Of course, some of that hinges on the success or failure of commercially accessible Windows 8 tablets. Willet was quick to point out that Windows tablets predate the iPad but have gained little traction.

Windows 8 has built-in support for 3G and 4G and will give users easier ways to access data across multiple platforms through a single user experience. That is key for most end users who are harder to train and more interested in knowing a single system. This would be key for a hospital environment.

The same reasons hospitals might adopt Windows 8, particularly security, apply to the enterprise in general. An improved version of BitLocker is promised for Windows 8. There will be fewer delays, and the encryption of hard drives and other data that started with Windows 7 is being fully realized with Windows 8. One good feature is the ability to encrypt data on a USB drive that could be tied to a specific date. That way, contractors or mobile workers could be given access to data that “dies” at a predetermined time.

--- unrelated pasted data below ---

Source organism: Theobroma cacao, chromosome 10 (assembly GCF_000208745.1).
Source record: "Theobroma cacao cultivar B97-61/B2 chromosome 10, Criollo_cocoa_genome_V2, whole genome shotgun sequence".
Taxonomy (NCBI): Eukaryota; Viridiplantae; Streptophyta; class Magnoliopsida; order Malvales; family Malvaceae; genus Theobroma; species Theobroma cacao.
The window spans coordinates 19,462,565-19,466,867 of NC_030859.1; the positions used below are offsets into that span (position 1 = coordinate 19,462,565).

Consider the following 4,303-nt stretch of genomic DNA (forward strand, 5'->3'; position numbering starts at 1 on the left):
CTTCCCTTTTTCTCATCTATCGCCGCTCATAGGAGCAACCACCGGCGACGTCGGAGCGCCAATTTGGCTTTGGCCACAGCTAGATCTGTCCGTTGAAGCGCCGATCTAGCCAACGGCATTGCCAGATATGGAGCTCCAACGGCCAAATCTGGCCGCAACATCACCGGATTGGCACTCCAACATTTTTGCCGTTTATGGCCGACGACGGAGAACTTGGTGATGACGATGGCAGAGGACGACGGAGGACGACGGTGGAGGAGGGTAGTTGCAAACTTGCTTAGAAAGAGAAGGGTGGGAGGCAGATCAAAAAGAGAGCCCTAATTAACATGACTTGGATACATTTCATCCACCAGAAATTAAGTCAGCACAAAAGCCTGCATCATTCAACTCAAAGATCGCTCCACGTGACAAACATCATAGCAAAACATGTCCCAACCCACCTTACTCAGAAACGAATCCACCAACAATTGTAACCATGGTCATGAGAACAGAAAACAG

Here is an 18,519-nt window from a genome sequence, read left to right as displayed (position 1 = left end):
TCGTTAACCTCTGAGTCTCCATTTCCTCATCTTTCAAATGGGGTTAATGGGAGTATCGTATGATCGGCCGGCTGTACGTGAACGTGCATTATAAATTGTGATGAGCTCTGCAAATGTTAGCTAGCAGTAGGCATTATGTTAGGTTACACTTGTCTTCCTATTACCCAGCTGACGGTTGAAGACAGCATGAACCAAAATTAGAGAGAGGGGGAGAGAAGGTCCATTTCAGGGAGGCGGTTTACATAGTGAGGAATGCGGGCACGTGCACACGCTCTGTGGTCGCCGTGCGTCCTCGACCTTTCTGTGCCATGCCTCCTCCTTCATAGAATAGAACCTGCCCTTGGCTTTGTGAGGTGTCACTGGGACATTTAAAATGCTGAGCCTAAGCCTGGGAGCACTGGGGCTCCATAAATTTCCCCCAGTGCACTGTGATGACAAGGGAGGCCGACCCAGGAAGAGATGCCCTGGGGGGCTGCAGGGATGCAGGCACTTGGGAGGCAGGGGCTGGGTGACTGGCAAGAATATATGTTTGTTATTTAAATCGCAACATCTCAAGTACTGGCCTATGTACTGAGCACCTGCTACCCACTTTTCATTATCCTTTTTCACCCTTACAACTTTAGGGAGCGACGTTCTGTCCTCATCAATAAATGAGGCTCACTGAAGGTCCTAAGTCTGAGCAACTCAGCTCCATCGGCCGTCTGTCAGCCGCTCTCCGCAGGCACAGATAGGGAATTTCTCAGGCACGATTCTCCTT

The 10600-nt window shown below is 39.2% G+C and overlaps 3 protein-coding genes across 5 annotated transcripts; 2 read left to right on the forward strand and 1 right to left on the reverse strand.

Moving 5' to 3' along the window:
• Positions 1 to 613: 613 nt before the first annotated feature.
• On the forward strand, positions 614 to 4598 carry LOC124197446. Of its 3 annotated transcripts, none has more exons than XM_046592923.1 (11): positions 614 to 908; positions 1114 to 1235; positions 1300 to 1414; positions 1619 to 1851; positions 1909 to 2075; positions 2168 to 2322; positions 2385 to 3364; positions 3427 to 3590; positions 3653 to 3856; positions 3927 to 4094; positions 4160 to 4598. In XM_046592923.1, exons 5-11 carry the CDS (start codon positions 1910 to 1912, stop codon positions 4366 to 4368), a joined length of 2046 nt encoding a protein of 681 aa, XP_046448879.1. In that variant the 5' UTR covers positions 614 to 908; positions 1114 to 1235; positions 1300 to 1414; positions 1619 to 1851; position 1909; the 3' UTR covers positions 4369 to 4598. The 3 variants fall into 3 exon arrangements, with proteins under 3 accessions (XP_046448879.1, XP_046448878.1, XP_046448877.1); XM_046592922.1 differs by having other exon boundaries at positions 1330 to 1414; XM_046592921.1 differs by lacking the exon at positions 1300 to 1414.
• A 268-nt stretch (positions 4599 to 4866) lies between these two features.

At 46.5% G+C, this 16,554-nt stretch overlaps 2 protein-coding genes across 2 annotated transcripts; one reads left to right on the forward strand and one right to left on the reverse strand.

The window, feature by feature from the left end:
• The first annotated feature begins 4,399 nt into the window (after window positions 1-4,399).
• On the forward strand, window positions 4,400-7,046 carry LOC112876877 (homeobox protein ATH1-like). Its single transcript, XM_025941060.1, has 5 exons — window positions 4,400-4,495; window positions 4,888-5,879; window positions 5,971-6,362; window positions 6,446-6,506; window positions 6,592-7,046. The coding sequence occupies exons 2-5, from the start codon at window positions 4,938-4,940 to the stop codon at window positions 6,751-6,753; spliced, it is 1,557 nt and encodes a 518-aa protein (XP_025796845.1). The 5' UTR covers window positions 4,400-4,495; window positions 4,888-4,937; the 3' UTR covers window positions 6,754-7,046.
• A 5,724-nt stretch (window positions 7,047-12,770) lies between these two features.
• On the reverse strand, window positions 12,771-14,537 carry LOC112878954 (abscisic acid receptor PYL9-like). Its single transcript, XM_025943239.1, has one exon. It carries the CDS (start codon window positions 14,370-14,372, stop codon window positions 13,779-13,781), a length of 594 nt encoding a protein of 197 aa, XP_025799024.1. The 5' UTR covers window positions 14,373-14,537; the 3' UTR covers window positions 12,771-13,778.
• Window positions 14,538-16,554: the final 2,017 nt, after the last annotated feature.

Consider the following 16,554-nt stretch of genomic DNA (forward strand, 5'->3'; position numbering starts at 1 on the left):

Windows 8 support for Hyper-V is also a major enterprise plus. It will allow you to run multiple 32- or 64-bit operating systems on a single PC. This would allow you to run multiple test beds on a single system (four test beds with relatively average RAM of 4GB). Microsoft will even be shipping preconfigured VMs with older versions of Microsoft browsers and other software, so you can test how your apps will work with different configurations. This would make testing cheaper and easier, especially if you weren’t willing to go to a full virtual desktop ecosystem.